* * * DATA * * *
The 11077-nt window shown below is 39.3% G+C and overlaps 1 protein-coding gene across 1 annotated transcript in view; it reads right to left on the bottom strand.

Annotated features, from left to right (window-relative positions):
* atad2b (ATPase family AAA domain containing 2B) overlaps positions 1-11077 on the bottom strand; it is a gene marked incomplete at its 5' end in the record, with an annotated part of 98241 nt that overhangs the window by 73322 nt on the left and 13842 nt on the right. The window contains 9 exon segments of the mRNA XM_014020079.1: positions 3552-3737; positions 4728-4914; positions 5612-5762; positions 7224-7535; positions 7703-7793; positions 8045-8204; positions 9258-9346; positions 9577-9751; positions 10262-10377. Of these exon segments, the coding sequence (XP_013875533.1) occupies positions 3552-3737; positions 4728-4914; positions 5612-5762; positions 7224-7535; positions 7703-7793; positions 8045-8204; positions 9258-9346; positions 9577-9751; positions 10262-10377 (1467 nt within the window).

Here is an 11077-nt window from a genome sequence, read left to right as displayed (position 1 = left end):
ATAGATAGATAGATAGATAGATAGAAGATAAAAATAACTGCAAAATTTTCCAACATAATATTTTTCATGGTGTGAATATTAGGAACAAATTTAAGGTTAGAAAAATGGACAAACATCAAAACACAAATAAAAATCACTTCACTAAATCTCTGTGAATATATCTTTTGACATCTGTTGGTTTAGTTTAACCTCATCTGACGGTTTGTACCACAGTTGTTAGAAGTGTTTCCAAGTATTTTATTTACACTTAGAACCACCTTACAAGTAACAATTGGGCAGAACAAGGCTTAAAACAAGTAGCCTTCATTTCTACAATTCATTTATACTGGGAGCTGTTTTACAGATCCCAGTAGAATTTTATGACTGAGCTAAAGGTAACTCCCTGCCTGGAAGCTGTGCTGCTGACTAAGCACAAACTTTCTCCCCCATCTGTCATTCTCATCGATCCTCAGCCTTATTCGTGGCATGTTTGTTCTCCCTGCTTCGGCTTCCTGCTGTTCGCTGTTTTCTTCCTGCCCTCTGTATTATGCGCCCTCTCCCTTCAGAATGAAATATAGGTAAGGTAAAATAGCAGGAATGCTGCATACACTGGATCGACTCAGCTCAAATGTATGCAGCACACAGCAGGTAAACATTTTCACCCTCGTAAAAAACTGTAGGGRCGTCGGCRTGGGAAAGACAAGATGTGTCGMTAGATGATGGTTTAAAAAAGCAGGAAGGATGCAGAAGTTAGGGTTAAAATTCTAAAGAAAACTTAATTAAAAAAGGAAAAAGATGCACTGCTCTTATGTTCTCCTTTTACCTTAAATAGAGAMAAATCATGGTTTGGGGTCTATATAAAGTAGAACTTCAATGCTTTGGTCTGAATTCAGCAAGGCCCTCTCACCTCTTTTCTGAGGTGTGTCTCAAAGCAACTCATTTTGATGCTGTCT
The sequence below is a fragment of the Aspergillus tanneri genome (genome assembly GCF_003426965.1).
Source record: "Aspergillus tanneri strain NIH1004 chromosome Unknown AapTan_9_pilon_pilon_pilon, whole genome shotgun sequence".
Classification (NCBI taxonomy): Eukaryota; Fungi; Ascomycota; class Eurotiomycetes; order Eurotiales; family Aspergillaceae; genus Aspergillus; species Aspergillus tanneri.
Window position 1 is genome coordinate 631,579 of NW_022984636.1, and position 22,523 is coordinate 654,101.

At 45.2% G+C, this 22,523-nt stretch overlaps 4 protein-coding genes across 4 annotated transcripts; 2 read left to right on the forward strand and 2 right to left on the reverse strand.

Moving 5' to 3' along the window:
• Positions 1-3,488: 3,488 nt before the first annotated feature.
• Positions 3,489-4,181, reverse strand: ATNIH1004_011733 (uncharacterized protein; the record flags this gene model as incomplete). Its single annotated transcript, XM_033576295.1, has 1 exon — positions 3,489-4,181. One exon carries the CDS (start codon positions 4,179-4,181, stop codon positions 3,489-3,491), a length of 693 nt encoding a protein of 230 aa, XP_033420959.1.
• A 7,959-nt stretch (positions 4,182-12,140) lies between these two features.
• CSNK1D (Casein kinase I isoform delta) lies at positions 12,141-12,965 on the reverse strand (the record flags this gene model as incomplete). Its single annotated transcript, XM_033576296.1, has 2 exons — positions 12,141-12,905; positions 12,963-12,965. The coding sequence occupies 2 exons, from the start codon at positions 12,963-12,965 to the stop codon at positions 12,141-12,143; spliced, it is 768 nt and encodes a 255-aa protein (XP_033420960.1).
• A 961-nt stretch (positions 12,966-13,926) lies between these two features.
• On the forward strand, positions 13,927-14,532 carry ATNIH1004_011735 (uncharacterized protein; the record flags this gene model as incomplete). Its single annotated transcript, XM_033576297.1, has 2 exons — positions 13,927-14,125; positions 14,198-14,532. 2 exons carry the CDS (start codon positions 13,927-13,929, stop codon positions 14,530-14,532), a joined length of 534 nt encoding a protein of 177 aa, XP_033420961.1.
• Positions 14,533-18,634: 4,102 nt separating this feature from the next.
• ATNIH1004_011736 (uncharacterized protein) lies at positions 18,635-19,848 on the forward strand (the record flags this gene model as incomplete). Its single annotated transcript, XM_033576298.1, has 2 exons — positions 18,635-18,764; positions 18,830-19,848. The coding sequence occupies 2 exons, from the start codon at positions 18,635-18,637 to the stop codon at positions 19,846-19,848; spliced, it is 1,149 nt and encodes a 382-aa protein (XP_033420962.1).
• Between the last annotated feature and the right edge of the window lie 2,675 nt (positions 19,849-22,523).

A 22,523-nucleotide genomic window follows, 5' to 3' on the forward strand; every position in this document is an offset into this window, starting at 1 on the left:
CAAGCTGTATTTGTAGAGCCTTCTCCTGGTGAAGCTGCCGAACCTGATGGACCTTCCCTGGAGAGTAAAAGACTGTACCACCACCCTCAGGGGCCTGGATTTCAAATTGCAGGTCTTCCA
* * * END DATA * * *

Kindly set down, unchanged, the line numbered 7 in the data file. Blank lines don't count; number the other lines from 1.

Source record: "Aspergillus tanneri strain NIH1004 chromosome Unknown AapTan_9_pilon_pilon_pilon, whole genome shotgun sequence".